Is a Non-Disclosure Mediation Worth It?
One of the most common questions I get from Buyers dealing with disclosure problems is whether it’s worth it to pursue the Seller. In most cases, the answer is resoundingly yes, because it comes with benefits that most Buyers don’t know about.
First, Buyers considering a false, misleading, or incomplete SPDS need to know how effective the Arizona Association of Realtors dispute resolution process is. The first step in the process is mediation, and those mediations are overwhelmingly successful. Well over 90% of mediations result in settlement.
So, Buyers have an overwhelming chance of receiving compensation if they pursue it.
And most Buyers are entitled to far more compensation than they realize.
Typically, Buyers are fixated on the cost of correcting the undisclosed feature. But if they’re well-represented, we can find them compensation they didn’t realize they were entitled to receive.
Is mediation worth it?
For Buyers who want to keep the house and just receive money damages, compensation can include:
• Diminished Use—While the property is in disrepair, Buyers don’t have the full ability to enjoy it. In other words, if the property were offered for rent, would someone pay less for it because of the defect? If that is the case, the Buyer is entitled to compensation for that. Significant problems may render the property unrentable, in which case damages can escalate fast. Even minor problems can be significant. For instance, if one bathroom is unusable, that can drastically reduce rental values, even if it’s only a small portion of the space. Many Buyers leave money on the table by failing to quantify and claim this compensation.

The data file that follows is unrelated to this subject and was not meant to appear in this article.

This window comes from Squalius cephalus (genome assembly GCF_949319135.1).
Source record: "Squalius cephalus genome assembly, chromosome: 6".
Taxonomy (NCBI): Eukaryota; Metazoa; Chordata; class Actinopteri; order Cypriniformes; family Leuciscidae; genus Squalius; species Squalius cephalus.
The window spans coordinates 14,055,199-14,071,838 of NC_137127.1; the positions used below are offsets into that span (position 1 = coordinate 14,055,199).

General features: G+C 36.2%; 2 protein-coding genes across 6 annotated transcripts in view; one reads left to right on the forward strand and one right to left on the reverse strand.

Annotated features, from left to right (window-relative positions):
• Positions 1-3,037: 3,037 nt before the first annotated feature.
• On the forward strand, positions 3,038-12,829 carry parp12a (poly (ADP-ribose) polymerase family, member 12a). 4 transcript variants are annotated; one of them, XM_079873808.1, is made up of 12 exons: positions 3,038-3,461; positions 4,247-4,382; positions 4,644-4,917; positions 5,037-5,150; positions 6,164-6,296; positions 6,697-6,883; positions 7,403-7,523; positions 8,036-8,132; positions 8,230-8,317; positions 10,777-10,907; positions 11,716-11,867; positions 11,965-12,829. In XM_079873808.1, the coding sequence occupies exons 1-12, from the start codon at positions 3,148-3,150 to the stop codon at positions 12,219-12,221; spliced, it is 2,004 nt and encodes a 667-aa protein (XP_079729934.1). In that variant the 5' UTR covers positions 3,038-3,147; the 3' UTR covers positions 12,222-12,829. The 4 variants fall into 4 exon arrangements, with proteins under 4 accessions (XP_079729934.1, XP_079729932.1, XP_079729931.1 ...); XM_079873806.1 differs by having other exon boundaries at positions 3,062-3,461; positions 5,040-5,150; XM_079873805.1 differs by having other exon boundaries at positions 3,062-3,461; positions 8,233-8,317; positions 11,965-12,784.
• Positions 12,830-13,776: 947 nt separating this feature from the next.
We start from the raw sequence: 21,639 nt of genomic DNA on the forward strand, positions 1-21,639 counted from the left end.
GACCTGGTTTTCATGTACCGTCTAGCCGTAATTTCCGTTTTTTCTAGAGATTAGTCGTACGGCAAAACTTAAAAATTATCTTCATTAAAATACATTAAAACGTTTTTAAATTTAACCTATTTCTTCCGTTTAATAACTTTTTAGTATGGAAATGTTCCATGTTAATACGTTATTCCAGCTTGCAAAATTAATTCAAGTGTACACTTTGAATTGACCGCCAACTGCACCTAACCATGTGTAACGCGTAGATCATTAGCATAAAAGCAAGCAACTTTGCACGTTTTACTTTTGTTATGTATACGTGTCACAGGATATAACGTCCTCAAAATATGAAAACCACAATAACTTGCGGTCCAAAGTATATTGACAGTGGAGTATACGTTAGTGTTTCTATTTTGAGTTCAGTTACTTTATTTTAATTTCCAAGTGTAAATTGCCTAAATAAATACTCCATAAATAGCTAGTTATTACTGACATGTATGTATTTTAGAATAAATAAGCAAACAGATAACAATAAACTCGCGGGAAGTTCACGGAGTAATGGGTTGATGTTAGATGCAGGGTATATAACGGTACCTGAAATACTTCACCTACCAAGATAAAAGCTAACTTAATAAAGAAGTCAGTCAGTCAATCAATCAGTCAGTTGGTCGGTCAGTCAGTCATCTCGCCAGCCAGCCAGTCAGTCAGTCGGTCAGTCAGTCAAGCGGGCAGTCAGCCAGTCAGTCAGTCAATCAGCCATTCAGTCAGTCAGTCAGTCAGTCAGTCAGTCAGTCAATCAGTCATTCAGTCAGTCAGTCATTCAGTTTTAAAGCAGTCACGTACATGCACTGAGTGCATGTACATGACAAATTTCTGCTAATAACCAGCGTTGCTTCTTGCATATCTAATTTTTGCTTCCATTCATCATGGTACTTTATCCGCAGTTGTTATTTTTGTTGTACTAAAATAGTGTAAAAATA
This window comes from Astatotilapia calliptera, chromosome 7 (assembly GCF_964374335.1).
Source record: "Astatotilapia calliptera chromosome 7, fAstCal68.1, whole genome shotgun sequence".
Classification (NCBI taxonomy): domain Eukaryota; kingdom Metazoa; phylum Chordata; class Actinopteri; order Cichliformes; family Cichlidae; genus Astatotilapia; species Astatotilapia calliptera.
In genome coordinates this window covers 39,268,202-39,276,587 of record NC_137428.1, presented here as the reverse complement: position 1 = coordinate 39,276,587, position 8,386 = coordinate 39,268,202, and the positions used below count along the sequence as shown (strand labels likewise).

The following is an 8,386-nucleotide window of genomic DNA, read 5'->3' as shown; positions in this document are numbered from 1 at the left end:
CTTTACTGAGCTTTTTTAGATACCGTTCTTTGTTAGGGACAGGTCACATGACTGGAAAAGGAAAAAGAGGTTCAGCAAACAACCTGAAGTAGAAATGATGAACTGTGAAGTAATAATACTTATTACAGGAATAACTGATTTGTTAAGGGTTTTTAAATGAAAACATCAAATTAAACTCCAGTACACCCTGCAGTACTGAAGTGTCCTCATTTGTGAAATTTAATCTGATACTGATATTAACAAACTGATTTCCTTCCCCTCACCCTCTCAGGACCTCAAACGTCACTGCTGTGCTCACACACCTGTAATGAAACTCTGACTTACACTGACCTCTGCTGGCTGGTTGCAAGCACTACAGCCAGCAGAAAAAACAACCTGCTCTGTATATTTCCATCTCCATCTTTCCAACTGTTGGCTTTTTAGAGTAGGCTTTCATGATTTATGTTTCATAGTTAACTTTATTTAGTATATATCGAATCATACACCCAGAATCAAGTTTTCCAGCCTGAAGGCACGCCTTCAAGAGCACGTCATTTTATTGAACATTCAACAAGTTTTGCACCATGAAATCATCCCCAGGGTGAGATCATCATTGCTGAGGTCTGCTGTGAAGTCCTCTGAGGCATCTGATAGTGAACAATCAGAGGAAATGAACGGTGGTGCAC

• Mental or Emotional Distress—Dealing with a significant problem in your home is distressing. It distracts you from the rest of your life. I have spoken to Buyers who lose over 40 hours per week worrying about how Real Estate Fraud will affect their property value, their retirement, or their quality of life. As long as you’re dealing with a
primary home, that stress is compensable.
• Alternate Housing—Depending on the defect, some Buyers may need to stay in a hotel while repairs are completed. These costs are compensable.
• Stigma Value—Some problems alienate potential Buyers even if they’re repaired. Even if the problem is repaired, it will still need to be disclosed to future Buyers. If that disclosure would dissuade potential Buyers, then there’s a stigma damage that the Buyer can recover.
• Lost Value at Time of Purchase—Often, an undisclosed defect affects the value of the property in excess of the cost of repair. And the diminished property value is available as a measure of damages. The more significant the undisclosed defect is, the more likely it will be that diminished value yields additional damages.
So, is mediation worth it?
Buyers almost always recover enough to be made whole. It really just comes down to whether the Buyer values his house. If his home is important to him, then mediation is generally worth it.
Samuel Doncaster is a trial lawyer who is very active in real estate fraud cases.
He helps people get their money back when they’ve been cheated in real estate deals.
If you or somebody you know needs help with a disclosure issue, you can set an appointment by calling 480-666-4054 for a strategy session. That strategy session comes with a risk free, 100% money-back, written guarantee.